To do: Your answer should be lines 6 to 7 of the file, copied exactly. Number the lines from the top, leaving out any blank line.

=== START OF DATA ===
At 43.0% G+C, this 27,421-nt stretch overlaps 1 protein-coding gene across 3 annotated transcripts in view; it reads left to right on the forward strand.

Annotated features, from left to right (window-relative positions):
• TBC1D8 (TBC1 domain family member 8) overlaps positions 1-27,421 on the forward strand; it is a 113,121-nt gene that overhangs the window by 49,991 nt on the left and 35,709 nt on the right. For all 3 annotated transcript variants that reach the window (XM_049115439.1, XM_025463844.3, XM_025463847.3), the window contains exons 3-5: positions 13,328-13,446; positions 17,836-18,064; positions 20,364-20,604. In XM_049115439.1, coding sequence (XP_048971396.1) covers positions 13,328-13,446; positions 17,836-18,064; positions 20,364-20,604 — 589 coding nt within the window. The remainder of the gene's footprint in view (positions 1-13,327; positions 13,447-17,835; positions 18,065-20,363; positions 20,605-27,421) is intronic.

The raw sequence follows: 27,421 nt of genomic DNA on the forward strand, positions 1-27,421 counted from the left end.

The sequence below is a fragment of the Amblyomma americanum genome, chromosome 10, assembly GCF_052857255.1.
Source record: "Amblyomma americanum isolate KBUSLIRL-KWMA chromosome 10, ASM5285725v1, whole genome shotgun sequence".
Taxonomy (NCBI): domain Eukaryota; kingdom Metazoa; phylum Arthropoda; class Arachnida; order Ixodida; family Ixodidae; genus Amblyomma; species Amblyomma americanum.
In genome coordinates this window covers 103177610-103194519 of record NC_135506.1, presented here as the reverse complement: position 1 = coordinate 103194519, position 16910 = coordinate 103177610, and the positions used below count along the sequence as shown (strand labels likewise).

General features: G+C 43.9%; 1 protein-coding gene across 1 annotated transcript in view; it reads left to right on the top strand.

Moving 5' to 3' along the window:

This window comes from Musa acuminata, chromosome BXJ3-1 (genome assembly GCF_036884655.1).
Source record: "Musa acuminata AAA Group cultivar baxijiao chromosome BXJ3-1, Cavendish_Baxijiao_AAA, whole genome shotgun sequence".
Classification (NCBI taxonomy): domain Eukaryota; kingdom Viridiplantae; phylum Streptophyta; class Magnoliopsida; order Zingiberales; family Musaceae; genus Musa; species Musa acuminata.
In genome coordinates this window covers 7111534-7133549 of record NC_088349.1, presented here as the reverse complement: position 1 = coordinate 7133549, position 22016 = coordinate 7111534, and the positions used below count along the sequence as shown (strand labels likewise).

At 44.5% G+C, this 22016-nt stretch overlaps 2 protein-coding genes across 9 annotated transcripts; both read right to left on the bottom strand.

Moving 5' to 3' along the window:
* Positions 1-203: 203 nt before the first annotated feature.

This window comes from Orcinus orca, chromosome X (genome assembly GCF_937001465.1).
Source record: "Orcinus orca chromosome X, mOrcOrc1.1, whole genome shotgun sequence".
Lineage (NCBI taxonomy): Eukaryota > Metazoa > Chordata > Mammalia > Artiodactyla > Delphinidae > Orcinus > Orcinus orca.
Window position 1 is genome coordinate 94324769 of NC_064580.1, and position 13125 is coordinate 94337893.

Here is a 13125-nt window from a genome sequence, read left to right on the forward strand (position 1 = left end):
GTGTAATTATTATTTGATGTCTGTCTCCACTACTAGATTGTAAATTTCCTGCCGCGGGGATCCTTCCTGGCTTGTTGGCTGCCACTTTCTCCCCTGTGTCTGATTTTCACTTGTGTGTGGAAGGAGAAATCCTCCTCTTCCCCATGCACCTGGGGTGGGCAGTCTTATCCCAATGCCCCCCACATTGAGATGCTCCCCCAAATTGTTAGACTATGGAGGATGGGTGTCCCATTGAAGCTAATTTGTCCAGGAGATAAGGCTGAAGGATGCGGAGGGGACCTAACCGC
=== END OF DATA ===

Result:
Source record: "Amblyomma americanum isolate KBUSLIRL-KWMA chromosome 10, ASM5285725v1, whole genome shotgun sequence".
Taxonomy (NCBI): domain Eukaryota; kingdom Metazoa; phylum Arthropoda; class Arachnida; order Ixodida; family Ixodidae; genus Amblyomma; species Amblyomma americanum.